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If a convert's parents convert to Judaism, do they become his halachic parents? I understand that a ger is thought to be "reborn" upon conversion to Judaism; therefore, his birth parents are not considered his halachic parents. However, if parents convert to Judaism after their child's conversion, could they then become his halachic parents?

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Possible duplicate: When (if ever) are converts still related to their relatives? – HodofHod May 29 '12 at 3:12
HodofHod, I think this one is not a duplicate, as the answer to your question didn't answer this very specifically if at all. – SAH May 29 '12 at 12:21
SAH But duplicaticity is determined by the question. If you find the answers there insufficient consider opening a bounty. Ping @HodofHod – Double AA May 29 '12 at 15:29
@Double AA Fair enough. – SAH Jun 3 '12 at 2:56
Related: judaism.stackexchange.com/q/2140 – msh210 Aug 21 '12 at 2:03
up vote 7 down vote accepted

The Shulchan Aruch rules in YD 269:1 that a convert is permitted to marry his mother (who has since also converted) according to Biblical law, but it is prohibited rabbinically. Additionally, in 269:5 he rules the same way regarding marrying a female convert and her daughter. I'm not sure exactly what your test is for 'halachik parentage', but certainly as regards these arayot they don't seem to be related even after both have converted.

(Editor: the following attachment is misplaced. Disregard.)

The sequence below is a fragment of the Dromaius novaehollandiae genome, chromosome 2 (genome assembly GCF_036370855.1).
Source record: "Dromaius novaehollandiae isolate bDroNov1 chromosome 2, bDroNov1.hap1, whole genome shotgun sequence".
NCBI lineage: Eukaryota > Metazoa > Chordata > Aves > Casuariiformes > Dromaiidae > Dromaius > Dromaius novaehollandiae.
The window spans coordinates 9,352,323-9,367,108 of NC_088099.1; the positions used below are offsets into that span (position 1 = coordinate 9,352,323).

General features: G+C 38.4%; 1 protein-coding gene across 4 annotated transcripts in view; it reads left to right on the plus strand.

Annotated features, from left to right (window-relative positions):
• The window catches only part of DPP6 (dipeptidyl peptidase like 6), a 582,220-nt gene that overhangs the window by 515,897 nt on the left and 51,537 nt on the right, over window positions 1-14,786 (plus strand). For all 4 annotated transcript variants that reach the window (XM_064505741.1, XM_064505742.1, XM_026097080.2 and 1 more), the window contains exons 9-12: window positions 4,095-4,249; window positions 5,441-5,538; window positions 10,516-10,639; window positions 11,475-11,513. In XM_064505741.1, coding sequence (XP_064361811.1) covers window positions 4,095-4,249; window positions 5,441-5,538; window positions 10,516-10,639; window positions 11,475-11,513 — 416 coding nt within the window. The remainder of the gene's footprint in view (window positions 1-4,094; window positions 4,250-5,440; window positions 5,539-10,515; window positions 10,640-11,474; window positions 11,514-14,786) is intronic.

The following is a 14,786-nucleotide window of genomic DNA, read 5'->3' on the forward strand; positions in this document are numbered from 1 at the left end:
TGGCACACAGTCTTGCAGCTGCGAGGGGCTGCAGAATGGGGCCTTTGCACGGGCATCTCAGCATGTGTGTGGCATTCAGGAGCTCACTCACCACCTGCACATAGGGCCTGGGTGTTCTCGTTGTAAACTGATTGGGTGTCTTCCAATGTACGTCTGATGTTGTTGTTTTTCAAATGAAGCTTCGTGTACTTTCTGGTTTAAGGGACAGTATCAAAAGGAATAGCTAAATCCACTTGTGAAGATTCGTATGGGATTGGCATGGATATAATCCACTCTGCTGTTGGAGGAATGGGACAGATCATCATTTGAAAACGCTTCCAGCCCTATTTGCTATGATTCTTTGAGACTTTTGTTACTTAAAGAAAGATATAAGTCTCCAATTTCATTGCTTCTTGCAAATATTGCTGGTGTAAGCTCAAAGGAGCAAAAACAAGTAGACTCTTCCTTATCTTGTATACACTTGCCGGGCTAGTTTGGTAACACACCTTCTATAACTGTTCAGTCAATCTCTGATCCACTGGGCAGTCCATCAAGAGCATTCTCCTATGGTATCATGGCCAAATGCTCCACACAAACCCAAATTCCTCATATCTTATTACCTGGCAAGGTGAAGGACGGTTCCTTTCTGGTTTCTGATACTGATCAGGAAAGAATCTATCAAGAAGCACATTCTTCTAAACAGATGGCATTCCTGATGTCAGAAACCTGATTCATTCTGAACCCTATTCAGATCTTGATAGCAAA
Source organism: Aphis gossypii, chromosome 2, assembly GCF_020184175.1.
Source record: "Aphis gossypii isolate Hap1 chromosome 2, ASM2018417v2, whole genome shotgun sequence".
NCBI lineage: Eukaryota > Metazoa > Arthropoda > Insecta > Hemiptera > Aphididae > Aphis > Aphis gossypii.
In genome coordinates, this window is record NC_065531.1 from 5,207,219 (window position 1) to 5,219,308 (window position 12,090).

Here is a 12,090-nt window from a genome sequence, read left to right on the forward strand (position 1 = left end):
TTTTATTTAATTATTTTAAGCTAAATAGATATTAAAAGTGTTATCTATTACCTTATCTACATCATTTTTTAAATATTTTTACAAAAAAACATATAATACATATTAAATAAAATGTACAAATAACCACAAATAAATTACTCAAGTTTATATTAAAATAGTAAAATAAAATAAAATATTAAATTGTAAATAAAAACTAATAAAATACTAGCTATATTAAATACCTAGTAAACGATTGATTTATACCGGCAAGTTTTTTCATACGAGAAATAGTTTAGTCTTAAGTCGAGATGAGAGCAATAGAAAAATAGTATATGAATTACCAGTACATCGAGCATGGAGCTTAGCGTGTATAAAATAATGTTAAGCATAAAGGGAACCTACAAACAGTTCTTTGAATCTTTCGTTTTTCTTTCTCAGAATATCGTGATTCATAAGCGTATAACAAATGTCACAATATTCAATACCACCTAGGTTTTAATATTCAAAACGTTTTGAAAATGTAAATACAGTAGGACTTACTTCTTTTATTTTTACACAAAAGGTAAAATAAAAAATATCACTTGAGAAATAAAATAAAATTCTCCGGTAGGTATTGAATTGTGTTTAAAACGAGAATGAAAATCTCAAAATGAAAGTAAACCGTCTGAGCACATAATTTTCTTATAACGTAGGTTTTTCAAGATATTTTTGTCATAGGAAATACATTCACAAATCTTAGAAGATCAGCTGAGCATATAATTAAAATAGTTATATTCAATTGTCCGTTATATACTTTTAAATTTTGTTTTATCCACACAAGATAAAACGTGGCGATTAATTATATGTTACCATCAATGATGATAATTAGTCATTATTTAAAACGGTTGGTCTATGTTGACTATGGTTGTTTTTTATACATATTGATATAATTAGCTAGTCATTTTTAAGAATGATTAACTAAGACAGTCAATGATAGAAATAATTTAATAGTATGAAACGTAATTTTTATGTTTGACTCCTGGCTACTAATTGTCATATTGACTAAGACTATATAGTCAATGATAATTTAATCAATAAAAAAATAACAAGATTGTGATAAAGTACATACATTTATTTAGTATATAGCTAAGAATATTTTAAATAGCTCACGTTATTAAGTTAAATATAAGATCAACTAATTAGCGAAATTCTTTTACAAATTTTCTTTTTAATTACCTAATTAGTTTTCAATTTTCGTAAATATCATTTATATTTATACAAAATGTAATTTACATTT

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"Halachik parentage" could also have ramifications vis a vis inheritance and even Yibum as well, not to mention mourning laws. – Seth J May 29 '12 at 15:44
@SethJ I agree that it could. I'm not going to go through every nafka minah and test it (although if you want to, feel free to add another answer). It seems to me that familial arayot would have the fewest external factors involved and would thus indicate the purest nature of the relationship. But by all means it is inconclusive. – Double AA Jun 15 '12 at 5:55

Rav Mari bar Rachel's was the son of Jewish woman -- Rachel was Shmuel's daughter and had been kidnapped and raped by non-Jews -- and his biological father was Issur Giyora, who converted after he impregnated Rachel. Talmud Bavli, Shabbat 154a; Bava Batra 149a; Yevamot 45b. Because his father converted later, he is identified by his mother's name and not by his father's.

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